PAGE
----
Once you have gone through the long process of applying for your Social Security disability, you may think you will receive your benefits for life. Unfortunately, this is not necessarily true. Although uncommon, some circumstances can cause the Social Security Administration (SSA) to terminate your benefits. A Continuing Disability Review (CDR) may unearth some of these reasons.
Learn more about what a CDR is and how it can affect the continuation of your benefits.
What is a Continuing Disability Review?
A CDR is an assessment performed by the Social Security Administration to determine if your disabling condition continues. Required by law for permanent disabilities, the reviews are conducted at least once every three years. The SSA may extend this period if they do not expect your situation to improve, but the agency will still perform the reviews at least every five to seven years.
If you have a disability that is expected to improve or you are only approved for temporary disability, the reviews may occur every six to 18 months.
What Other Factors May Trigger A Continuing Disability Review?
In addition to the statutory imposed time limits, other things can trigger a review. Some of these include:
- Successful return to work
- Successful completion of Vocational Rehabilitation
- Substantial earnings report near or above the Substantial Gainful Activity limits
- Failure to submit requested medical information
If the SSA receives a believable report from someone you know that suggests you no longer need benefits, they may perform a CDR. This report would have to state you are committing fraud, engaged in gainful employment, or are no longer disabled.
What Does a Continuing Disability Review Include?
Once a CDR is triggered, you will receive the SSA-454-BK form in the mail. After collecting basic information about you, such as your name, address, and telephone number, the form will ask you if you speak or understand English.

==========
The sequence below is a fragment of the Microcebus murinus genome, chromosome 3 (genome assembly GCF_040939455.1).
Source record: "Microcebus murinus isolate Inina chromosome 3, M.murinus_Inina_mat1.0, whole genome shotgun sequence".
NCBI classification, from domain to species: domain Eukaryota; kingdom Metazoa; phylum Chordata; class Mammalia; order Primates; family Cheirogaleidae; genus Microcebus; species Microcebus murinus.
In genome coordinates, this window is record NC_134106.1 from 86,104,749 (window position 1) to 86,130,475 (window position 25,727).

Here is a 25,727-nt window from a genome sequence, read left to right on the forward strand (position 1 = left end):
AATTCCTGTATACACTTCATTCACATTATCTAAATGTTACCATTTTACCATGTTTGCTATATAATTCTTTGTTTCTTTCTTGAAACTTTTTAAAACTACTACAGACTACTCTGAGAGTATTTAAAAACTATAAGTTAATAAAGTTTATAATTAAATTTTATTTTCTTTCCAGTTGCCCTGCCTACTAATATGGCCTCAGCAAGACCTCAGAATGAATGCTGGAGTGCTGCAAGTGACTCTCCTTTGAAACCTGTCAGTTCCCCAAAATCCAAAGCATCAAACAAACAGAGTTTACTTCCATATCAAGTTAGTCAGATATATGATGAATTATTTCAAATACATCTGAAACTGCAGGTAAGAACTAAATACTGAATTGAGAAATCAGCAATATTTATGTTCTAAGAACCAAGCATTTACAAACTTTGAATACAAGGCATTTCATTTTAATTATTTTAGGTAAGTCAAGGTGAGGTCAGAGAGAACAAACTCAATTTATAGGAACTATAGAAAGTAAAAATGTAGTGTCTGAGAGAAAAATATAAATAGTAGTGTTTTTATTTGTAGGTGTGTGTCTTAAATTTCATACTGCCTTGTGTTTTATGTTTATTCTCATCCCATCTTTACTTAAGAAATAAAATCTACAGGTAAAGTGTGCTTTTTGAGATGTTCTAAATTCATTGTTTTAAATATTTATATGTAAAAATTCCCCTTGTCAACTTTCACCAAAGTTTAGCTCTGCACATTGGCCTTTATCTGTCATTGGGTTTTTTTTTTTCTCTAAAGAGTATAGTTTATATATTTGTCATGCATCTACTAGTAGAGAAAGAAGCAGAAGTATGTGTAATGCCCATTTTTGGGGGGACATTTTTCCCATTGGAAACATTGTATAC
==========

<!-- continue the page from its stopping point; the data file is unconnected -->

The purpose of this question is not discriminatory but to ensure you receive the assistance you need in a language you understand. Being a non-English speaker or writer is also considered when the agency looks for other types of work you may perform.
The SSA-454-BK will also ask you for a contact person who is familiar with your case. The person should know how your disability affects your day-to-day activities.
The listed contact can be a former co-worker, friend, or family member but should not be a medical professional you have received services from. Your contact may also receive the form Daily Activities Questionnaire, Third Party. If they do not receive this form, you may want to submit an affidavit from one or more persons to assist in your case.
The SSA-454-BK will collect additional information about your disabling medical conditions. You should list:
- Circumstances that initially caused your disabling condition
- Other current illnesses, including mental/emotional diagnosis
- Side effects of your medications
- Conditions you may have not yet seen a medical doctor for
- Physical or mental disorders caused by current or previous addictions
You will be required to submit information about any medical care you are currently receiving and have received in the past. Provide as much information as you can since these are the records the SSA will use to reconsider your disability. If you already have copies of these medical records, consider sending the documents, as this would help speed up the process.
List all of your current medications as well as medications you have taken in the past for your condition. Make sure you list over-the-counter and herbal remedies. List the dosage and frequency.
Social Security will also ask you about your education, training, participation in vocational rehabilitation, and daily activities. You must truthfully answer these sections and all other sections of the form. Untruthful answers can hurt your case.
Do not take Continuing Disability Reviews lightly. More than 25% lose their benefits during this process. Benefitsclaim.com can help you keep your benefits. We understand the review process and can advise you on the information you need to submit. Contact us today for a review of your case.